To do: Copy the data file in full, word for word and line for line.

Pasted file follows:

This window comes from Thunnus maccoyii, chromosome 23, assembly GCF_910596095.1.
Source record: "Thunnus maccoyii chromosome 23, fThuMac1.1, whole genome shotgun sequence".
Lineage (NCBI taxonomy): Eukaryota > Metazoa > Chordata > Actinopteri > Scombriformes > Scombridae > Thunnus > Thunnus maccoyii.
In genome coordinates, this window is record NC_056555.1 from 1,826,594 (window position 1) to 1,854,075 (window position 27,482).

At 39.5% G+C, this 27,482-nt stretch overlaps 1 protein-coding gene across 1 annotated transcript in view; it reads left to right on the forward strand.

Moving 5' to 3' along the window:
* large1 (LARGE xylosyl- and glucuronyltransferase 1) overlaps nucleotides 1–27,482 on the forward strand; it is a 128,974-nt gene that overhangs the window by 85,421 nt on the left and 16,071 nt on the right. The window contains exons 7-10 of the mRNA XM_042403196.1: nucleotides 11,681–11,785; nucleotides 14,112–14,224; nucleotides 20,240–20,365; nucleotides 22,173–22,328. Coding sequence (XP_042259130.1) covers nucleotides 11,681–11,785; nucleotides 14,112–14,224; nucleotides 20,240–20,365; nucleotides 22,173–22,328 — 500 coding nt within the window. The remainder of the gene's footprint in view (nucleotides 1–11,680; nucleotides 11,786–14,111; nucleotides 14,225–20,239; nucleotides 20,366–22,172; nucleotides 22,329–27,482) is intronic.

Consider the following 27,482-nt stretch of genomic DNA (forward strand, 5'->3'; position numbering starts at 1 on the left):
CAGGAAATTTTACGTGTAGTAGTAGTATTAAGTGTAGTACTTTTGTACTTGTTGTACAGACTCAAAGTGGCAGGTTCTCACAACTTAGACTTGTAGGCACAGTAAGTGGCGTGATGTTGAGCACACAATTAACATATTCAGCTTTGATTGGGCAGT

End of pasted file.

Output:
This window comes from Thunnus maccoyii, chromosome 23, assembly GCF_910596095.1.
Source record: "Thunnus maccoyii chromosome 23, fThuMac1.1, whole genome shotgun sequence".
Lineage (NCBI taxonomy): Eukaryota > Metazoa > Chordata > Actinopteri > Scombriformes > Scombridae > Thunnus > Thunnus maccoyii.
In genome coordinates, this window is record NC_056555.1 from 1,826,594 (window position 1) to 1,854,075 (window position 27,482).

At 39.5% G+C, this 27,482-nt stretch overlaps 1 protein-coding gene across 1 annotated transcript in view; it reads left to right on the forward strand.

Moving 5' to 3' along the window:
* large1 (LARGE xylosyl- and glucuronyltransferase 1) overlaps nucleotides 1–27,482 on the forward strand; it is a 128,974-nt gene that overhangs the window by 85,421 nt on the left and 16,071 nt on the right. The window contains exons 7-10 of the mRNA XM_042403196.1: nucleotides 11,681–11,785; nucleotides 14,112–14,224; nucleotides 20,240–20,365; nucleotides 22,173–22,328. Coding sequence (XP_042259130.1) covers nucleotides 11,681–11,785; nucleotides 14,112–14,224; nucleotides 20,240–20,365; nucleotides 22,173–22,328 — 500 coding nt within the window. The remainder of the gene's footprint in view (nucleotides 1–11,680; nucleotides 11,786–14,111; nucleotides 14,225–20,239; nucleotides 20,366–22,172; nucleotides 22,329–27,482) is intronic.

Consider the following 27,482-nt stretch of genomic DNA (forward strand, 5'->3'; position numbering starts at 1 on the left):
CAGGAAATTTTACGTGTAGTAGTAGTATTAAGTGTAGTACTTTTGTACTTGTTGTACAGACTCAAAGTGGCAGGTTCTCACAACTTAGACTTGTAGGCACAGTAAGTGGCGTGATGTTGAGCACACAATTAACATATTCAGCTTTGATTGGGCAGT